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Tri Widodo


This paper examines the purchasing power parity (PPP) theorem adjusted the “productivity-bias hypothesis” or the Balassa-Samuelson effect (Balassa, 1964; Samuelson, 1964) for eight East Asian countries including Japan, New Industrializing Economies (NIE-3: Singapore; Hong Kong, China; and Korea), the ASEAN-3 (Malaysia, Indonesia and the Philippines) and the People’s Republic of China (PRC). This paper applies three methods of analysis i.e. univariate time series, multivariate regression and Johansen multivariate cointegration. The three methods give the same conclusions. First, the PPP hypothesis does not hold in the case of the eight East Asian countries. Second, non-traded goods give significant contribution on the PPP deviation. It is confirmed by the existence of Balassa-Samuelson effect.

Open access

Yudi Widodo


Population of Indonesian around 265,015,300 people, so they need a huge amount of food. Rice is the most important food staple, but it is still imported around 500,000 t to stabilize the price in Indonesia. However, the country’s import of wheat is approximately >10,000,000 t. Hunger reduction and poverty eradication are the top priorities under SDGs (Sustainable Development Goals). Production of food based on cereals and grains was inert. Thus to meet the global claims root-crops, particularly cassava, has the potential to be explored. Cassava originated from tropical Latin America; it was distributed to Asia and Africa after Columbus discovered America in the 15th century. Early distribution of cassava was only across the longitude, recently its distribution is athwart the latitude. Literature review as well as arena reflection were used to gather information to meet the methodology in this research. Increasing productivity to meet the demand of food, feed, and other industrial needs with prosperous communities is considered an endless charity which requires a solid global cooperation. Price fluctuation was a factor affecting cassava progress; however, it was neglected by the government.

Open access

Akhiyan Hadi Susanto, Widodo, Mohammad Saifur Rohman, Didik Huswo Utomo and Mifetika Lukitasari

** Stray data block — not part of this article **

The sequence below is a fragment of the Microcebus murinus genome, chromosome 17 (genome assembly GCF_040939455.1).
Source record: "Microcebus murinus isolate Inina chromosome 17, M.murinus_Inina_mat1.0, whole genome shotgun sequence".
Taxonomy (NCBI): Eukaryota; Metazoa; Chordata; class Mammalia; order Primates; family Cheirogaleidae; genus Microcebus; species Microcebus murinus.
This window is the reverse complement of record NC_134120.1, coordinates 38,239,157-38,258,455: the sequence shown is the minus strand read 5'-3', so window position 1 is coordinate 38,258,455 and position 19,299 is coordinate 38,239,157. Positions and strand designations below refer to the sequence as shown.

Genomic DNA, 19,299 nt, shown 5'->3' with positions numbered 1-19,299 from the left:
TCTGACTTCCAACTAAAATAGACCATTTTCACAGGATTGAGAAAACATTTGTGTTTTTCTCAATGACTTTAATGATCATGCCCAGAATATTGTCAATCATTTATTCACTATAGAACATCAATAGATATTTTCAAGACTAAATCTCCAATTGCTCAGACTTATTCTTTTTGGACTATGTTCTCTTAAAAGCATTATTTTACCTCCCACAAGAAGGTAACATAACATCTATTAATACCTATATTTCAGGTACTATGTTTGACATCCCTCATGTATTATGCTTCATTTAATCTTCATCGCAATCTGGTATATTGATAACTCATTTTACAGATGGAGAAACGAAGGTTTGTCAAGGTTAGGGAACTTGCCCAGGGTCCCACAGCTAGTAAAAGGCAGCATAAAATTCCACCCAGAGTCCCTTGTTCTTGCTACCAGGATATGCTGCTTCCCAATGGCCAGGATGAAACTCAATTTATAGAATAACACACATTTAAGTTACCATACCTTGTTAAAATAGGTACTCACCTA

Single nucleotide polymorphism (SNP) G–152A (rs11568020) in the promoter of the angiotensinogen gene (AGT) may modulate its transcription. Translation of mRNA to angiotensinogen induces hypertension during hypoxia. The G allele at position –152 is located within the hypoxia-response element (HRE) transcription factor-binding site for the hypoxia-inducible factor 1 (HIF-1) heterodimer. However, the function of the –152 site in HIF-1 binding is not fully elucidated.


To determine the frequency of SNP G–152A in Indonesian patients with hypertension and the function of this SNP.


We determined the frequency of the SNP in 100 patients by direct sequencing, and the influence of SNP G–152A on predicted binding of HIF-1 to the HRE using a docking approach in silico.


The AGT promoter in our patients had genetic variants –152G and –152A (19:1). Predicted binding indicated that HIF-1 directly contacts the major groove of the G allele, but not the A allele. Scoring according to weighted sum High Ambiguity Driven biomolecular DOCKing showed that the score for the A allele–HIF-1 complex (–47.1 ± 6.9 kcal/mol) was higher than that for the G allele–HIF-1 complex (–94.6 ± 14.1 kcal/mol), indicating more favorable binding of HIF-1 to the G allele.


SNP G–152A reduces the favorability of binding of HIF-1 to the HRE. The occurrence of this SNP in the AGT promoter of Indonesian patients with essential hypertension suggests that the G allele is a genetic susceptibility factor in hypertension regulated by HIF-1.

Open access

Ni Putu Wiwin Setyari, Tri Widodo and M. Edhie Purnawan


Heckscher-Ohlin-Mundell framework suggests that if a country has unexpectedly increased the permanent labour force, there will be a change in the production structure. Increases in the relative proportion of labour-intensive product demand occur and, hence, decrease the need for investment relative to domestic saving, and encourage the current account surplus.

This paper tries to fill the empirical studies gap on the effects of the labour force, especially its utilization in the data panel of ASEAN + 6 countries using the generalized method of moments (GMM) used to capture the unobserved heterogeneity and endogeneity across countries that often arise in a panel data model. The estimation result shows that the labour force has an asymmetric shock and it only affects the country of origin, even when the financial institution deepening as a control variable is included. The analysis also indicates that labour regulations in these countries tend to be rigid because the speed with which the current account adjusts is relatively slow.